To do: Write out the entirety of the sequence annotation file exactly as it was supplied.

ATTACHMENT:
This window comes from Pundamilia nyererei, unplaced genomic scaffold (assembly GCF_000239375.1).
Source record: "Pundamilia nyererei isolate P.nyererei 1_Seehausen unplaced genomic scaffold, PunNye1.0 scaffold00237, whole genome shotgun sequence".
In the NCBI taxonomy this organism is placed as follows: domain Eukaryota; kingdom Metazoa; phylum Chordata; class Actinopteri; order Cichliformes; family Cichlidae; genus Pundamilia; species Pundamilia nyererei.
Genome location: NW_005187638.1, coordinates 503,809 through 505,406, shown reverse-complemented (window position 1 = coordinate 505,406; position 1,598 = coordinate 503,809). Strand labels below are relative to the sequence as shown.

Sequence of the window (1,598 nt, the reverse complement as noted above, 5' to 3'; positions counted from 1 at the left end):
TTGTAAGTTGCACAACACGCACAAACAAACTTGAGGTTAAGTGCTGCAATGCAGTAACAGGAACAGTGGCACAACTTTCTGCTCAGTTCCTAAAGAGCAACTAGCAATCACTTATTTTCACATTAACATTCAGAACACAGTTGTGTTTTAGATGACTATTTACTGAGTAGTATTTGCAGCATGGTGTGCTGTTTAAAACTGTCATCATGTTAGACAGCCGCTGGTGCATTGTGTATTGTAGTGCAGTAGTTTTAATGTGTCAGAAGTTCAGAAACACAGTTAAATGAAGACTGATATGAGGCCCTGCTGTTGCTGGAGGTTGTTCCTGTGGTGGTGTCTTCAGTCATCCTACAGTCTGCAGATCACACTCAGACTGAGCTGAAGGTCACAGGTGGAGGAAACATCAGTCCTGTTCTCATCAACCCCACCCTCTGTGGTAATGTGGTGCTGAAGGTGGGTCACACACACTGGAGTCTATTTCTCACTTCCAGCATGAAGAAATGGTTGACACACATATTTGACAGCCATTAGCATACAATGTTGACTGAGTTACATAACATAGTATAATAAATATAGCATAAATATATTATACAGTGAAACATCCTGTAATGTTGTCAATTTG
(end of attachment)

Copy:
This window comes from Pundamilia nyererei, unplaced genomic scaffold (assembly GCF_000239375.1).
Source record: "Pundamilia nyererei isolate P.nyererei 1_Seehausen unplaced genomic scaffold, PunNye1.0 scaffold00237, whole genome shotgun sequence".
In the NCBI taxonomy this organism is placed as follows: domain Eukaryota; kingdom Metazoa; phylum Chordata; class Actinopteri; order Cichliformes; family Cichlidae; genus Pundamilia; species Pundamilia nyererei.
Genome location: NW_005187638.1, coordinates 503,809 through 505,406, shown reverse-complemented (window position 1 = coordinate 505,406; position 1,598 = coordinate 503,809). Strand labels below are relative to the sequence as shown.

Sequence of the window (1,598 nt, the reverse complement as noted above, 5' to 3'; positions counted from 1 at the left end):
TTGTAAGTTGCACAACACGCACAAACAAACTTGAGGTTAAGTGCTGCAATGCAGTAACAGGAACAGTGGCACAACTTTCTGCTCAGTTCCTAAAGAGCAACTAGCAATCACTTATTTTCACATTAACATTCAGAACACAGTTGTGTTTTAGATGACTATTTACTGAGTAGTATTTGCAGCATGGTGTGCTGTTTAAAACTGTCATCATGTTAGACAGCCGCTGGTGCATTGTGTATTGTAGTGCAGTAGTTTTAATGTGTCAGAAGTTCAGAAACACAGTTAAATGAAGACTGATATGAGGCCCTGCTGTTGCTGGAGGTTGTTCCTGTGGTGGTGTCTTCAGTCATCCTACAGTCTGCAGATCACACTCAGACTGAGCTGAAGGTCACAGGTGGAGGAAACATCAGTCCTGTTCTCATCAACCCCACCCTCTGTGGTAATGTGGTGCTGAAGGTGGGTCACACACACTGGAGTCTATTTCTCACTTCCAGCATGAAGAAATGGTTGACACACATATTTGACAGCCATTAGCATACAATGTTGACTGAGTTACATAACATAGTATAATAAATATAGCATAAATATATTATACAGTGAAACATCCTGTAATGTTGTCAATTTG